The Resilient and Sustainable Livelihoods Transformation Project is strengthening poor rural communities in the Upper East and Upper West regions of Ghana.
Produce more food
Generate higher, more stable incomes from diversified sources
Establish a threshold of resilience from which vulnerable farm families in northern Ghana can not only resist shocks but also pursue more market-oriented growth opportunities
Enable women’s full participation in community development, agricultural activity, and income generation
Diversifying and Increasing Crops
- Maize yields have more than doubled for men and women farmers
- Groundnut yields have tripled for men and quintupled for women
- Over 75% of farmers can access extension services for crop and animal production when they need them through RESULT staff, community workers and government extension agents
Increasing livestock production
- 75% of goats and sheep are now surviving compared to only 66% at the start of the project
- 60% or more of male and female farmers are applying good animal husbandry practices such as keeping their animals in well-constructed and well-ventilated pens and vaccinating their animals against diseases
- 80% of farmers (male and female) are using climate-smart agricultural practices such as planting in rows
Access to Credit and Pricing Information
- 75% of farmers have access to loans through Village Savings and Loans Associations (VSLAs) to finance their production or household needs
- 212 VSLAs have been established so far with 140 more (one in each project community) coming in the 2016-2017 project year
- 75% of men and women have regular access to pricing information and readily available buyers for their products
- Close to 80% of basket weaving, beekeeping, groundnut processing, shea butter processing and soap making groups have started producing as a group and 35% have started selling as a group (instead of as individuals) – fulfilling RESULT’s goal to increase production and marketing of non-agricultural products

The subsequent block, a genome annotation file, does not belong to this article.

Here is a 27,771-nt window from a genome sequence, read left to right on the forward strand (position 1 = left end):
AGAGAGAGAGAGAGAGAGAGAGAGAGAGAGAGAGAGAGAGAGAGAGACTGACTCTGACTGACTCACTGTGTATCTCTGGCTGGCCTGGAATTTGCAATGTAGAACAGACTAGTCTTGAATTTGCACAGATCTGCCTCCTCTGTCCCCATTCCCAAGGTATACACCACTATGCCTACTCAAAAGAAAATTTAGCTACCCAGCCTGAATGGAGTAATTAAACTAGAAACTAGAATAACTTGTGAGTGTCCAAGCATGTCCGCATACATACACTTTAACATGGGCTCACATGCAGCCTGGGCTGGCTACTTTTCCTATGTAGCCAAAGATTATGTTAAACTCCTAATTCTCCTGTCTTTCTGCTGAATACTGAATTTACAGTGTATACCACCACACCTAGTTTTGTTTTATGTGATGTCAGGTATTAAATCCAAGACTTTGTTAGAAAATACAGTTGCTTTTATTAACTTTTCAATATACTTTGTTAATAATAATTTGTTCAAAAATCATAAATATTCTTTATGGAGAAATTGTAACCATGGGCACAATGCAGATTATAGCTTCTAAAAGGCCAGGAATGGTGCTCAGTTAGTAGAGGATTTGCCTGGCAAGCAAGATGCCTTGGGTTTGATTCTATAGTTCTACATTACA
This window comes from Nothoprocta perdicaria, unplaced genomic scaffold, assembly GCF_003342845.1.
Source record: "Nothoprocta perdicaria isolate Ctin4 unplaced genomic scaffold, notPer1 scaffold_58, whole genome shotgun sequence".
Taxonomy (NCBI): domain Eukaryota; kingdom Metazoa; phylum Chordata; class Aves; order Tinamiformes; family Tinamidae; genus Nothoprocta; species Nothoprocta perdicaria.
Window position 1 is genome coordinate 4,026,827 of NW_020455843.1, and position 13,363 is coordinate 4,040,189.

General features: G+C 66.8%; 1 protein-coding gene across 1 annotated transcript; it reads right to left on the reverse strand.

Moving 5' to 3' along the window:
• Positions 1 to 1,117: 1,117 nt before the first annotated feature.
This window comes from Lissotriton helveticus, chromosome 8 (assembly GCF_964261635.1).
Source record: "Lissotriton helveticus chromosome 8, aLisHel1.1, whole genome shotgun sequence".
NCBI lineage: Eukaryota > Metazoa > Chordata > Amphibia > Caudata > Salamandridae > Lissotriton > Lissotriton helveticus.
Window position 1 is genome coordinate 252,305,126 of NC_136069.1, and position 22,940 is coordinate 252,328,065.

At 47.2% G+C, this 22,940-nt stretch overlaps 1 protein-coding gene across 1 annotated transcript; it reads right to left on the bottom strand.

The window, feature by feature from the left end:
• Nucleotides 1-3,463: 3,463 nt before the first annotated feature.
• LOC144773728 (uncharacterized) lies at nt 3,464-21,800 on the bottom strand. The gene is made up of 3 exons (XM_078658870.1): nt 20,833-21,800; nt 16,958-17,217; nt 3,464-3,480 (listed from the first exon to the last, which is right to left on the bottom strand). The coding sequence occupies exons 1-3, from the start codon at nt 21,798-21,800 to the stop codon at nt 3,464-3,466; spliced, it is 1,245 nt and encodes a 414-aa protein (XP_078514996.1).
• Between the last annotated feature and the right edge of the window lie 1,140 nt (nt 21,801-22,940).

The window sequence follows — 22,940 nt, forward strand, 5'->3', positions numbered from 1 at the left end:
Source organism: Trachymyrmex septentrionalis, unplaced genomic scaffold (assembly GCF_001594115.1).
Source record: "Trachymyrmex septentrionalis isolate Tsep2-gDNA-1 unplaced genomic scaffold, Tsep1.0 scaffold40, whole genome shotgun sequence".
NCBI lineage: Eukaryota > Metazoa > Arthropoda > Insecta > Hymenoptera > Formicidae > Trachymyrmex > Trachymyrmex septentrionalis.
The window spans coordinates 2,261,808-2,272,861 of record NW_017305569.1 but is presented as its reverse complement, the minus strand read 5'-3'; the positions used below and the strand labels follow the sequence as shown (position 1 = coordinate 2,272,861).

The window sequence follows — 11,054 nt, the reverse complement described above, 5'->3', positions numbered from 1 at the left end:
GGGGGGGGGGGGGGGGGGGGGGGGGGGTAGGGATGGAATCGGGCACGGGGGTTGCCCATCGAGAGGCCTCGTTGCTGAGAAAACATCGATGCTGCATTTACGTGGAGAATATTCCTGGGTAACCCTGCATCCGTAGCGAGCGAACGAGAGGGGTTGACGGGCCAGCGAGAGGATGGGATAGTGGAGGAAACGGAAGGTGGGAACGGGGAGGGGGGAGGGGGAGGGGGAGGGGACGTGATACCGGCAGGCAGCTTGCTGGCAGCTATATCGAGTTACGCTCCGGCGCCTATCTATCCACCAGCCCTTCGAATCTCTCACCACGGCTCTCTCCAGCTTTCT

- 50% of women are actively participating in decisions about household spending
- 75% of women say their economic contribution to the household is strongly recognized, up from 25% the project’s start
- Women have sustained or increased their access to land and labour, and have increased their influence in project-based groups
- Almost all community members sensitized to gender equality and environmental management issues have improved their knowledge of the issues and identified actions they can take
I am the household breadwinner. Before the RESULT project came to my community, I had to scratch the surface of the earth daily to put food on the table for my five children and aged mother. We ran out of grains and I had to sell a pig to buy foodstuffs to supplement our diet.
I realized things were going to change for me and my family when the project staff explained that apart from benefiting from more crops, I could also choose to participate in new income generating activities.
True to my expectation, I got some maize seed and project staff helped me measure one acre from my parcel of land to plant the seeds. With that and crops from the rest of my land, I got seven bags of maize and I have been able to pay all my children’s school fees and renewed our health insurance cards.
I am also hoping that when I sell one or two of my pigs, I will buy more guinea corn to increase the quantity of the pito I brew instead of using it to buy foodstuffs and my pigs will continue to get more pito mash to feed on.
I have seen the benefits the project has brought to me and my family and I pray to God to bless you the more so that you can continue to support us.
Your support has enabled Mwinpog Dan-yi to double her agricultural productivity and feed her five children and aging mother all year round.
Project budget: $19 million
Location:Five districts in the Upper East Region (Talensi, Bongo, Kassena-Nankana West and Nabdam) and two in the Upper West Region (Lawra and Jirapa) of Ghana.
Implemented by:Association of Church-based Development NGOs (ACDEP)
Funded by:Global Affairs Canada and Canadian Feed The Children